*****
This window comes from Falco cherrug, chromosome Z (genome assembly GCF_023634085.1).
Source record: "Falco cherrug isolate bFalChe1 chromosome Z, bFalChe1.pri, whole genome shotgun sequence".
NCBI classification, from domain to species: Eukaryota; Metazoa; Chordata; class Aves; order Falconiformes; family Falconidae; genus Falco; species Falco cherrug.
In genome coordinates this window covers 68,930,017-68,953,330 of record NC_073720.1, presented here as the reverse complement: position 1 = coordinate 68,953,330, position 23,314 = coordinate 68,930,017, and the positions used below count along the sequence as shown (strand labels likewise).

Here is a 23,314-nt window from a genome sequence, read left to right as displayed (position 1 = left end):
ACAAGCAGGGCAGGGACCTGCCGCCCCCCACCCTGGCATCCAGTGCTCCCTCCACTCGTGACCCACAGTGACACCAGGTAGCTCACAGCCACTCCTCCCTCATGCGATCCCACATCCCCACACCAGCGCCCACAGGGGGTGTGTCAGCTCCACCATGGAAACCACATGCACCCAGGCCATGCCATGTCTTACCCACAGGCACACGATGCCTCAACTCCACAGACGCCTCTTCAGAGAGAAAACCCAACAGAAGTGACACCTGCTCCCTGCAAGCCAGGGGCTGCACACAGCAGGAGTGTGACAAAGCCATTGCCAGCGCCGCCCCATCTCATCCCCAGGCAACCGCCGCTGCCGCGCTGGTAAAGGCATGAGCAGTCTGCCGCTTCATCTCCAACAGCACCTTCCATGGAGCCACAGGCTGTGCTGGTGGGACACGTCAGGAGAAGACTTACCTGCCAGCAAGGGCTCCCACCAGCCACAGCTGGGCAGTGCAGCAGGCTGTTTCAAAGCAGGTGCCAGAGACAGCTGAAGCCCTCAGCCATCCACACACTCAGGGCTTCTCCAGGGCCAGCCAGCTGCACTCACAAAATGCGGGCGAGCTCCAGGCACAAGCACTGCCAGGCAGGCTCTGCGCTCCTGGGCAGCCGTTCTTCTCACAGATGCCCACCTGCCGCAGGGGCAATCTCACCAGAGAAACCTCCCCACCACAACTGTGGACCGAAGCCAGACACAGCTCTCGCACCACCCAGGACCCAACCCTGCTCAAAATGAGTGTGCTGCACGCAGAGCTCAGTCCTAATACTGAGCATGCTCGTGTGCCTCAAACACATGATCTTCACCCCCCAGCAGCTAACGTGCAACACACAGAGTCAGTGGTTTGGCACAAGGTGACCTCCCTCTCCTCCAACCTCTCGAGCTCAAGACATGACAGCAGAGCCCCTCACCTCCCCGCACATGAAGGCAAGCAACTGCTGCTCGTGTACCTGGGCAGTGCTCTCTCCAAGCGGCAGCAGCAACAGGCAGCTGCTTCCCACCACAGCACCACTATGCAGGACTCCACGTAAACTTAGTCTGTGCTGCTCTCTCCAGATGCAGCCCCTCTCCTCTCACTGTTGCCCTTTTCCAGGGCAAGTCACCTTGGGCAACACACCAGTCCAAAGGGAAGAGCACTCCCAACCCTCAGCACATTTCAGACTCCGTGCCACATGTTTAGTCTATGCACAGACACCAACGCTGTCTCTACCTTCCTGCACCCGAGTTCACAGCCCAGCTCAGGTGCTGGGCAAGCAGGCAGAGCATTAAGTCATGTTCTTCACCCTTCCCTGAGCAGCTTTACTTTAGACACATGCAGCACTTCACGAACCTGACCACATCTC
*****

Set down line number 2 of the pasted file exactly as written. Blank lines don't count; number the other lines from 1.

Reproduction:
Source record: "Falco cherrug isolate bFalChe1 chromosome Z, bFalChe1.pri, whole genome shotgun sequence".